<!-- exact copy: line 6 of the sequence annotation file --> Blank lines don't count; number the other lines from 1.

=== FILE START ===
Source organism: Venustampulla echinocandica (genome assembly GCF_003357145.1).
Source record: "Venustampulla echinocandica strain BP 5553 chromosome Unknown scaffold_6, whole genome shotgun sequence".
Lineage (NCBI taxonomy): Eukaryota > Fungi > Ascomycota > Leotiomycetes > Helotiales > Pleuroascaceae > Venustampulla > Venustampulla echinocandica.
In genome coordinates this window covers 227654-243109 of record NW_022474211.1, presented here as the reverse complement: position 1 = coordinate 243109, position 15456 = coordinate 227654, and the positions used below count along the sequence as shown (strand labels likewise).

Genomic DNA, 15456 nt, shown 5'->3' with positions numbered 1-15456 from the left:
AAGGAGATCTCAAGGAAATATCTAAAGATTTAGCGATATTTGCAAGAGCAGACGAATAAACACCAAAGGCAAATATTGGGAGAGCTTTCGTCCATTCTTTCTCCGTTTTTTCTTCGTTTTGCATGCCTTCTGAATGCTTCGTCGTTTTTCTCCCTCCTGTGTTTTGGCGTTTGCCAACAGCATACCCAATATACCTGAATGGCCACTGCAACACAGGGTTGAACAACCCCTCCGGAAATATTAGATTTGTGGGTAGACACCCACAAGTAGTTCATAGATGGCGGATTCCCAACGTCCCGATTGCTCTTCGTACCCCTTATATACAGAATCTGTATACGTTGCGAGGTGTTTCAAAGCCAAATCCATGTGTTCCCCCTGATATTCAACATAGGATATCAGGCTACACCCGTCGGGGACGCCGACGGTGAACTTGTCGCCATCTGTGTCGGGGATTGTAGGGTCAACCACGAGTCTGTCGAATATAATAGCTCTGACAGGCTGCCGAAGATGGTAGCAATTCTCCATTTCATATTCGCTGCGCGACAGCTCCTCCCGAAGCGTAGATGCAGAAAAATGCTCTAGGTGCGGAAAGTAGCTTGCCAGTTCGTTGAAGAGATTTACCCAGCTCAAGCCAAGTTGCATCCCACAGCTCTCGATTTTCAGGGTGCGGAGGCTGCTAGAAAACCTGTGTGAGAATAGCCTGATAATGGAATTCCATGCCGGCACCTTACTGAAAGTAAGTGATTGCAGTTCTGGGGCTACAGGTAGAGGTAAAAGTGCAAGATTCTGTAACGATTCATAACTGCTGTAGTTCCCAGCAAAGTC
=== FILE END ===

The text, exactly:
AAGGAGATCTCAAGGAAATATCTAAAGATTTAGCGATATTTGCAAGAGCAGACGAATAAACACCAAAGGCAAATATTGGGAGAGCTTTCGTCCATTCTTTCTCCGTTTTTTCTTCGTTTTGCATGCCTTCTGAATGCTTCGTCGTTTTTCTCCCTCCTGTGTTTTGGCGTTTGCCAACAGCATACCCAATATACCTGAATGGCCACTGCAACACAGGGTTGAACAACCCCTCCGGAAATATTAGATTTGTGGGTAGACACCCACAAGTAGTTCATAGATGGCGGATTCCCAACGTCCCGATTGCTCTTCGTACCCCTTATATACAGAATCTGTATACGTTGCGAGGTGTTTCAAAGCCAAATCCATGTGTTCCCCCTGATATTCAACATAGGATATCAGGCTACACCCGTCGGGGACGCCGACGGTGAACTTGTCGCCATCTGTGTCGGGGATTGTAGGGTCAACCACGAGTCTGTCGAATATAATAGCTCTGACAGGCTGCCGAAGATGGTAGCAATTCTCCATTTCATATTCGCTGCGCGACAGCTCCTCCCGAAGCGTAGATGCAGAAAAATGCTCTAGGTGCGGAAAGTAGCTTGCCAGTTCGTTGAAGAGATTTACCCAGCTCAAGCCAAGTTGCATCCCACAGCTCTCGATTTTCAGGGTGCGGAGGCTGCTAGAAAACCTGTGTGAGAATAGCCTGATAATGGAATTCCATGCCGGCACCTTACTGAAAGTAAGTGATTGCAGTTCTGGGGCTACAGGTAGAGGTAAAAGTGCAAGATTCTGTAACGATTCATAACTGCTGTAGTTCCCAGCAAAGTC